The words most dreaded by mariners, if you believe the old books, are ‘fire at sea’. There are, however, moments when a person does think longingly about heating, particularly this side of the equinox.
One of these moments came recently, sitting in my ketch Dahlia off the west coast of Scotland, anchor down. The great Trevor Robertson, having no space for fuel, prepared to spend a winter in Antarctica by taking plenty of candles. These could on special occasions raise the temperature in his steel cutter Iron Bark a whole degree above freezing. At the softer end of the spectrum are various diesel heaters like the Eberspächer and its cheaper and perhaps nastier clones. The candle method is a bit too Spartan for Dahlia, and I do not like the smell of diesel. We therefore pondered a bit.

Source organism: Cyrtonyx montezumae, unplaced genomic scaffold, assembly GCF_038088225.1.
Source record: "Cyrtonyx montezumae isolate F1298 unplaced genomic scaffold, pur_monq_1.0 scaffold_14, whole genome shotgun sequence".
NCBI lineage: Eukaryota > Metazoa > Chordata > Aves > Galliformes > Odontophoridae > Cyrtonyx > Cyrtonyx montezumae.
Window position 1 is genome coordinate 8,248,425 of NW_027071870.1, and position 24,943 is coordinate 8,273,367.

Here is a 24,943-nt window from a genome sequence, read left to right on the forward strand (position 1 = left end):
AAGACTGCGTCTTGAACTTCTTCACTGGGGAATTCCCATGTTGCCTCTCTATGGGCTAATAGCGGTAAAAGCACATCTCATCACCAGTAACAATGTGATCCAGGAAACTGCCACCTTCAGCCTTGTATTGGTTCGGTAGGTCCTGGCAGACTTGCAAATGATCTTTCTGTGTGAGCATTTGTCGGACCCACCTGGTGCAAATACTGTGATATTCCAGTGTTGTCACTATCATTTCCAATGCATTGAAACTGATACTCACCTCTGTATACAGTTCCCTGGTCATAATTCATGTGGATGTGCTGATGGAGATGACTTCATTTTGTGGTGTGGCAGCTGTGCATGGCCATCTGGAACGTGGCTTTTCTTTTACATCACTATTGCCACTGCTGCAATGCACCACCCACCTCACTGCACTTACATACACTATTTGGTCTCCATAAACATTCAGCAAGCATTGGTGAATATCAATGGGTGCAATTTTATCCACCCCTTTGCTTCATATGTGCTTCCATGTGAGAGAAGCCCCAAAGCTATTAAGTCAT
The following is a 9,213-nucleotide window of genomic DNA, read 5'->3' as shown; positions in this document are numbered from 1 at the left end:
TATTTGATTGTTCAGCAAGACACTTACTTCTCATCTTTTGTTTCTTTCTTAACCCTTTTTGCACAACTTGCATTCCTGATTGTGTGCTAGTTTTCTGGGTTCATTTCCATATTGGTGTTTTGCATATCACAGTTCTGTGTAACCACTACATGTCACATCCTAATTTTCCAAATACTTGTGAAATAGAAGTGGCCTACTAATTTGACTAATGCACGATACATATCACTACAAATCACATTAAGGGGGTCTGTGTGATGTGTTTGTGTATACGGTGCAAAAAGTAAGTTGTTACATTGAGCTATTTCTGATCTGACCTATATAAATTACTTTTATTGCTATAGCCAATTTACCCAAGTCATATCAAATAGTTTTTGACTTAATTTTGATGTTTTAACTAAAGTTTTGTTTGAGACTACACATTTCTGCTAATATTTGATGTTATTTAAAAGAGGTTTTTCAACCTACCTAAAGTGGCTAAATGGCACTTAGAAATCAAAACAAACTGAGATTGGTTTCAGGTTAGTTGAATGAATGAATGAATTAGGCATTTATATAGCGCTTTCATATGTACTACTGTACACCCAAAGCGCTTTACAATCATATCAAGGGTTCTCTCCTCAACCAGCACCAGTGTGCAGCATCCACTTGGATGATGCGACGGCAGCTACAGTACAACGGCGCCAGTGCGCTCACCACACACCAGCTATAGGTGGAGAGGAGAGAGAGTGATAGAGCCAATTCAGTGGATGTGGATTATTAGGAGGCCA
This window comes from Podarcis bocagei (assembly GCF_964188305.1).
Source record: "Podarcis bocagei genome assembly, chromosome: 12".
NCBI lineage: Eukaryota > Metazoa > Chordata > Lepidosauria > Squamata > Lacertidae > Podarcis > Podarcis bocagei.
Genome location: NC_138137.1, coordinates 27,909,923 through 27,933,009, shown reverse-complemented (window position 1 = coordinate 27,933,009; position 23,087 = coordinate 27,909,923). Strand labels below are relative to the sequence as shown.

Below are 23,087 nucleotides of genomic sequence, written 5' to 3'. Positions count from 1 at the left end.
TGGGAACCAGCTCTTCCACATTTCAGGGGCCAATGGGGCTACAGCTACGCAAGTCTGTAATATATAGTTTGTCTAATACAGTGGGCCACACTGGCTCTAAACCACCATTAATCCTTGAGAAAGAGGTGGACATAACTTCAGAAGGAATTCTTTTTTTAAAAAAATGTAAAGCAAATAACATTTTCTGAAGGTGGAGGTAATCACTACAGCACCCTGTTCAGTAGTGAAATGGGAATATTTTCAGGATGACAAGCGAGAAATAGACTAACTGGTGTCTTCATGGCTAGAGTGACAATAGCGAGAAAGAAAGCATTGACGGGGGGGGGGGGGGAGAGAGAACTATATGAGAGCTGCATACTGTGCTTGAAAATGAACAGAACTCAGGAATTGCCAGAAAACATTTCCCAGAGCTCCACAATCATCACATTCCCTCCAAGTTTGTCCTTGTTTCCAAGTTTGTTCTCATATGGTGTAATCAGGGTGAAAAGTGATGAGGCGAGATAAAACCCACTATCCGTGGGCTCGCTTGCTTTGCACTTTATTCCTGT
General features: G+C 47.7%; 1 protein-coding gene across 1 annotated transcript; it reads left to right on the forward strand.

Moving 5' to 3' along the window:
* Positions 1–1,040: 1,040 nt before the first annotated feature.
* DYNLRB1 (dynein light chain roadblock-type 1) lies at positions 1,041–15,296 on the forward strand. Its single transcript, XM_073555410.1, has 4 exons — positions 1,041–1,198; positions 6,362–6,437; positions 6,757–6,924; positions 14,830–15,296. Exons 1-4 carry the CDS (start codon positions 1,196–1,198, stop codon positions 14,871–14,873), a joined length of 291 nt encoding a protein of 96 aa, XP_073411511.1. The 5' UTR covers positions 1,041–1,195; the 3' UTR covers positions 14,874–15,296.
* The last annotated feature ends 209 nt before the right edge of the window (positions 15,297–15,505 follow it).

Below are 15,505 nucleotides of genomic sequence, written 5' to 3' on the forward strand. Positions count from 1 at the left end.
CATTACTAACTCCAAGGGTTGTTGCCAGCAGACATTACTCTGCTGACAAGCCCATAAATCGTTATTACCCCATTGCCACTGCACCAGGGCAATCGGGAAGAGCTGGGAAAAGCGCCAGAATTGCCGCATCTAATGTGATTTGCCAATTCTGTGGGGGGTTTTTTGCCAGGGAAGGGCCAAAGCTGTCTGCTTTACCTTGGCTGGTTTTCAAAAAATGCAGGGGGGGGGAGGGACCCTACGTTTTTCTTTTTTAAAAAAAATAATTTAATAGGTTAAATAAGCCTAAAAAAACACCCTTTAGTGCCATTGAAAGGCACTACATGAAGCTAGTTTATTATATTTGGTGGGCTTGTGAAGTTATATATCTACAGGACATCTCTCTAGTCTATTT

Some of the better-equipped classic boats I have sailed rejoiced in a genuine coal fire. While this is very proper, in the back of the mind there lurks the thought that a fit of absentmindedness and a decent broach could splatter red-hot embers all over the rare Persian rugs on the cabin sole.
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